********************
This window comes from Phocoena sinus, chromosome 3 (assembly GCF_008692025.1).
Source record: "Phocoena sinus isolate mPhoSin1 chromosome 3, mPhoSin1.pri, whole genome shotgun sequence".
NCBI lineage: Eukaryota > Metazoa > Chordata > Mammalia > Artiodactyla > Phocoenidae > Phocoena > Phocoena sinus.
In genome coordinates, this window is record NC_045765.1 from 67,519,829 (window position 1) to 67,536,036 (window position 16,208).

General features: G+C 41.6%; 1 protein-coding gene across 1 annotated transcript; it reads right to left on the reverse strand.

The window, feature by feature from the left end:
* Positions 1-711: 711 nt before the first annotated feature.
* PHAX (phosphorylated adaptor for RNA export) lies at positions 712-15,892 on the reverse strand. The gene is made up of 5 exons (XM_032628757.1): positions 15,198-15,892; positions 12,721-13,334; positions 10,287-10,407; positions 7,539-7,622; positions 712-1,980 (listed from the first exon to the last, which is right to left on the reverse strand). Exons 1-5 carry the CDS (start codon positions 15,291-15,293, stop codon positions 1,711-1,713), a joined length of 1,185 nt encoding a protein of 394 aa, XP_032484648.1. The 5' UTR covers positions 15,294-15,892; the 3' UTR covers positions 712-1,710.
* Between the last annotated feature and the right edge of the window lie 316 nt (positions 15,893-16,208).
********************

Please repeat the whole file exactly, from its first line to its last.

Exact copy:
This window comes from Phocoena sinus, chromosome 3 (assembly GCF_008692025.1).
Source record: "Phocoena sinus isolate mPhoSin1 chromosome 3, mPhoSin1.pri, whole genome shotgun sequence".
NCBI lineage: Eukaryota > Metazoa > Chordata > Mammalia > Artiodactyla > Phocoenidae > Phocoena > Phocoena sinus.
In genome coordinates, this window is record NC_045765.1 from 67,519,829 (window position 1) to 67,536,036 (window position 16,208).

General features: G+C 41.6%; 1 protein-coding gene across 1 annotated transcript; it reads right to left on the reverse strand.

The window, feature by feature from the left end:
* Positions 1-711: 711 nt before the first annotated feature.
* PHAX (phosphorylated adaptor for RNA export) lies at positions 712-15,892 on the reverse strand. The gene is made up of 5 exons (XM_032628757.1): positions 15,198-15,892; positions 12,721-13,334; positions 10,287-10,407; positions 7,539-7,622; positions 712-1,980 (listed from the first exon to the last, which is right to left on the reverse strand). Exons 1-5 carry the CDS (start codon positions 15,291-15,293, stop codon positions 1,711-1,713), a joined length of 1,185 nt encoding a protein of 394 aa, XP_032484648.1. The 5' UTR covers positions 15,294-15,892; the 3' UTR covers positions 712-1,710.
* Between the last annotated feature and the right edge of the window lie 316 nt (positions 15,893-16,208).